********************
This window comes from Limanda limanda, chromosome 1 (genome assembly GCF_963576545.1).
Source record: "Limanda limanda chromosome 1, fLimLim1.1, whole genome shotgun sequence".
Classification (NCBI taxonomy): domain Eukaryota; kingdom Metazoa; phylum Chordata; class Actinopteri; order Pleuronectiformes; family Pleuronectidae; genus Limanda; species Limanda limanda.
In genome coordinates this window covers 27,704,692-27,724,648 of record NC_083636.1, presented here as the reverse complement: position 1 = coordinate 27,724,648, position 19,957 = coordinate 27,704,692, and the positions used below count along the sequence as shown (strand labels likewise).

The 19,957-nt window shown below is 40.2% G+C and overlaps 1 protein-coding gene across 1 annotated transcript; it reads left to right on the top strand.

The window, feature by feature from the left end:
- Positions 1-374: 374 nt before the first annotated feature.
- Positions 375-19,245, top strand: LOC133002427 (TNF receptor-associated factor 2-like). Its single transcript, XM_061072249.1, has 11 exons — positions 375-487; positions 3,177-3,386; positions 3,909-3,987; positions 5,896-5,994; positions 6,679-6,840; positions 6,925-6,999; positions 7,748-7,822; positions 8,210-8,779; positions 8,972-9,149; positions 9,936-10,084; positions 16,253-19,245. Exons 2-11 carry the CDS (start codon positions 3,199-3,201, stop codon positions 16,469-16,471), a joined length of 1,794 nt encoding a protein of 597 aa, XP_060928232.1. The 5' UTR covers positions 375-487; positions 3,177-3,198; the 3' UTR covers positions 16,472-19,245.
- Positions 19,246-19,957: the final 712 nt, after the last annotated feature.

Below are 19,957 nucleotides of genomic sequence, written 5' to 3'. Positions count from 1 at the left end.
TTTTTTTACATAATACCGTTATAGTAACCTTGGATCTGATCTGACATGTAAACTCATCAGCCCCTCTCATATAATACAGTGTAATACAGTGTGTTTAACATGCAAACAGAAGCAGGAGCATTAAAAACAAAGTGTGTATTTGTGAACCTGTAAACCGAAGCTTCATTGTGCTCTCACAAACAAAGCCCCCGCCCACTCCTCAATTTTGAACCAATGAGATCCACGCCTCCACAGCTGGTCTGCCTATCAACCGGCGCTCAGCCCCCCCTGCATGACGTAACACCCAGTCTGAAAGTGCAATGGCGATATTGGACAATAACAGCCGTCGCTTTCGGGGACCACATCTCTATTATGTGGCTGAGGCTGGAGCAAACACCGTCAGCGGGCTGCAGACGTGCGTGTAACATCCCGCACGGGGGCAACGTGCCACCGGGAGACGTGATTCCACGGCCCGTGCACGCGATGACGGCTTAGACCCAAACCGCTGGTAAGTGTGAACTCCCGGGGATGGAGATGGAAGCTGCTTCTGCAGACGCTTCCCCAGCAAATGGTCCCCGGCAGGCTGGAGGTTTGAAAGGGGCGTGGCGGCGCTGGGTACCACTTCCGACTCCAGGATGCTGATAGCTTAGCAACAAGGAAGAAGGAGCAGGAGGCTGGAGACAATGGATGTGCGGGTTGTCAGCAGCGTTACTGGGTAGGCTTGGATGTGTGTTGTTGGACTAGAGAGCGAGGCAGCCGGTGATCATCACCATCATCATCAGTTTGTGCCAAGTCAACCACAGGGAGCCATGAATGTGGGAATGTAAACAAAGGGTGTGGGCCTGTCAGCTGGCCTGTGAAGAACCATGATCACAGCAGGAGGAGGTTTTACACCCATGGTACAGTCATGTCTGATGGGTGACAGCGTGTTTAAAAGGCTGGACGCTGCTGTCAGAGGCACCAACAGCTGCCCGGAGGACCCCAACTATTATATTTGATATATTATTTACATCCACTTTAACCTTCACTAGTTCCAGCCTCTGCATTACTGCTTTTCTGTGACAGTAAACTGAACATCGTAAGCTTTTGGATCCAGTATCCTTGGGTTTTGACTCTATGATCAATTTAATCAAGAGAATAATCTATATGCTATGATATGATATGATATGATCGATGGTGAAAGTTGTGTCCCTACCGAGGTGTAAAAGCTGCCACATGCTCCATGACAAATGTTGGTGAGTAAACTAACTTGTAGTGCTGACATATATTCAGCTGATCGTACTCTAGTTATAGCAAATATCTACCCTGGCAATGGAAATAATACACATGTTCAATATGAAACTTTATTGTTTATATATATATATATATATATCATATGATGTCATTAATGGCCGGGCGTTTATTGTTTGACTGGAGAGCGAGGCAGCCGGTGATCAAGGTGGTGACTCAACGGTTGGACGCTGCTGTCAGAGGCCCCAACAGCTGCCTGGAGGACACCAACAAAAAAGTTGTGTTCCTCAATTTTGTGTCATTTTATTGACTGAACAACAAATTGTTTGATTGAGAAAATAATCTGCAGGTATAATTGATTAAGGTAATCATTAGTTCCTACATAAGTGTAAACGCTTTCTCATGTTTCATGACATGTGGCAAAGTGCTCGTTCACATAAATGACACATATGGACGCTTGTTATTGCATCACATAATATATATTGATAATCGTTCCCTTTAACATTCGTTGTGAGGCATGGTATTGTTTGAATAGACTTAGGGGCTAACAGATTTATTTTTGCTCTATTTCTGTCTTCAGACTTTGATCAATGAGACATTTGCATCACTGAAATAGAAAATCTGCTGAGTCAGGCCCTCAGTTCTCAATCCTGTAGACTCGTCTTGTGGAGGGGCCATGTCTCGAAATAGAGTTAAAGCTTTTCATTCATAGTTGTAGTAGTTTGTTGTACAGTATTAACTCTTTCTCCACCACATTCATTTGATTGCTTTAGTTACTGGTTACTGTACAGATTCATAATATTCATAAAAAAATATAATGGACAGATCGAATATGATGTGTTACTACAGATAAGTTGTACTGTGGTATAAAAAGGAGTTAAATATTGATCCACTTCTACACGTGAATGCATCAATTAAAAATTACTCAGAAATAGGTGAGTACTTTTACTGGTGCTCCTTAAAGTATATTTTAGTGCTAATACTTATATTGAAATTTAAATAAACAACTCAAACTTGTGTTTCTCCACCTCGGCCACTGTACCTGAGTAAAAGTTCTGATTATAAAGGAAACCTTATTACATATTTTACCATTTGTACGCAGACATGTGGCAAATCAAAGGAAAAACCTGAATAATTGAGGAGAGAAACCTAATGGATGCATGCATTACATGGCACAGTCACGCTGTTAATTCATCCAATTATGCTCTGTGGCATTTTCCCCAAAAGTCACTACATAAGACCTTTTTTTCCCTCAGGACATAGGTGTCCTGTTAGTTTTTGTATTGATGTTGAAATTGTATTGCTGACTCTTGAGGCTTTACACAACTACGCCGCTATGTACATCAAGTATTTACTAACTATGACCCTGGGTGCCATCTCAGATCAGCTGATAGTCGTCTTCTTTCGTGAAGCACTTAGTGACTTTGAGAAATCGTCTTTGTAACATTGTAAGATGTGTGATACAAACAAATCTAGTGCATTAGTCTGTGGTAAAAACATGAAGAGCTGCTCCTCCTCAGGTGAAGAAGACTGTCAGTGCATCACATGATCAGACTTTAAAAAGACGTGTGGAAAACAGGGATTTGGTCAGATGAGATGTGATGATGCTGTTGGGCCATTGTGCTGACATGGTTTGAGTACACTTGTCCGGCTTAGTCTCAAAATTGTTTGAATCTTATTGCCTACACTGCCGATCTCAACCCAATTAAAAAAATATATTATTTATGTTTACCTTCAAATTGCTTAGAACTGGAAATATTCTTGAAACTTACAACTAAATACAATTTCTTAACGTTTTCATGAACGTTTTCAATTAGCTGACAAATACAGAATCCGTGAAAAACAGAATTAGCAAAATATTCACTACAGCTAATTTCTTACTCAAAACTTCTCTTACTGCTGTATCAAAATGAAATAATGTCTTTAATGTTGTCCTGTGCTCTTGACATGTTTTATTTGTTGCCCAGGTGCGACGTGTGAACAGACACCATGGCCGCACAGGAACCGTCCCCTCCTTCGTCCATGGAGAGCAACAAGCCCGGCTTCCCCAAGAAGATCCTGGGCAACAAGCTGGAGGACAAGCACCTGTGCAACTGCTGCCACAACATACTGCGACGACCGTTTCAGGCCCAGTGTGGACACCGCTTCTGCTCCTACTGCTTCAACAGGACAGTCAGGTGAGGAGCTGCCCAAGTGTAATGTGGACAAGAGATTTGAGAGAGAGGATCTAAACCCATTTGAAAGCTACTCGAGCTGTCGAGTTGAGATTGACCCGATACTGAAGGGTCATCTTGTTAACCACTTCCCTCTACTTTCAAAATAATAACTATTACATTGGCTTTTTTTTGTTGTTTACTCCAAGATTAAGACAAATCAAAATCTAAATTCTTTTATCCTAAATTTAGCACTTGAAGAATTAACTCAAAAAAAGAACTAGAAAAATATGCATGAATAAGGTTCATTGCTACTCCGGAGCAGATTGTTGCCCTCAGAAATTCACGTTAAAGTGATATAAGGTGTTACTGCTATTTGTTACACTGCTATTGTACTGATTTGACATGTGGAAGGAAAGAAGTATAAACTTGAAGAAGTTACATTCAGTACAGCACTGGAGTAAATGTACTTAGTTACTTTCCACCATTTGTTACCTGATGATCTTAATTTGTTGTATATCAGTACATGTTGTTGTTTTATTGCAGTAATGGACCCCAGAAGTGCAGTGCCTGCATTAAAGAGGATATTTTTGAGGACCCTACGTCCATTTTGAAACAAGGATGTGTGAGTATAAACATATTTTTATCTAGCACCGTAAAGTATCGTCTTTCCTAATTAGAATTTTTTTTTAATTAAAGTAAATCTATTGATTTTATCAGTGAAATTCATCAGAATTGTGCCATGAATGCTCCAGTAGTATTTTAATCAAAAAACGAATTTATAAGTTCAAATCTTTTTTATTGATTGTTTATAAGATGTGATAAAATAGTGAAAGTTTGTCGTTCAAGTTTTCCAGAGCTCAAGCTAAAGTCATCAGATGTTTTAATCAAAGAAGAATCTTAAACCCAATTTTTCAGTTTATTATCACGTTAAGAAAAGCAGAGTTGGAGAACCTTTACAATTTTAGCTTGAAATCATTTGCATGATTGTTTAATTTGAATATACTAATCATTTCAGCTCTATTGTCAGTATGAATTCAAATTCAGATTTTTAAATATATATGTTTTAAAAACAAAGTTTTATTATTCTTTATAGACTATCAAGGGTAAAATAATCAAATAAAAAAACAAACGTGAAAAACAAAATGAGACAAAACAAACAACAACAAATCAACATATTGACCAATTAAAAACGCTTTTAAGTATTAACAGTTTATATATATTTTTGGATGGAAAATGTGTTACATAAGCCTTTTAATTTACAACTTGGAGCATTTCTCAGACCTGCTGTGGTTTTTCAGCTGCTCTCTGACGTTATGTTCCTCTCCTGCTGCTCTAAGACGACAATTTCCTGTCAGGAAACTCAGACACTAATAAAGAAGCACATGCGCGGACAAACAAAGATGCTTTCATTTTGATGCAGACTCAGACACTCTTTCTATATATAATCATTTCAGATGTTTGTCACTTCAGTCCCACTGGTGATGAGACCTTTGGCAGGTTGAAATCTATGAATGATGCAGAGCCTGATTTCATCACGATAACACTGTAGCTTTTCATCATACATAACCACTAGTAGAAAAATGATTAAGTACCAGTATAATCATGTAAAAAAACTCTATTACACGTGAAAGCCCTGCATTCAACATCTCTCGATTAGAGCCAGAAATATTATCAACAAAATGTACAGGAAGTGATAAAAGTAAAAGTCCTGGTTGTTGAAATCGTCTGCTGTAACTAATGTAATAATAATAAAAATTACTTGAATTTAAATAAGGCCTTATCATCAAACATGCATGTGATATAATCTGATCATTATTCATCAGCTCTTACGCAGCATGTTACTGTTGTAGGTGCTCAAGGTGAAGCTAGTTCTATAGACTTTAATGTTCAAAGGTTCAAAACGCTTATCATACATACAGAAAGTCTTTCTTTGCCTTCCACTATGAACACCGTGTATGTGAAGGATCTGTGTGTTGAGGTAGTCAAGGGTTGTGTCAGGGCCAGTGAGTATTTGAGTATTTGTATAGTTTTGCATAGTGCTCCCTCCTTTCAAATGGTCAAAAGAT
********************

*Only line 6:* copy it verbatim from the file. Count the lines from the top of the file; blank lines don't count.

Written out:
The window, feature by feature from the left end: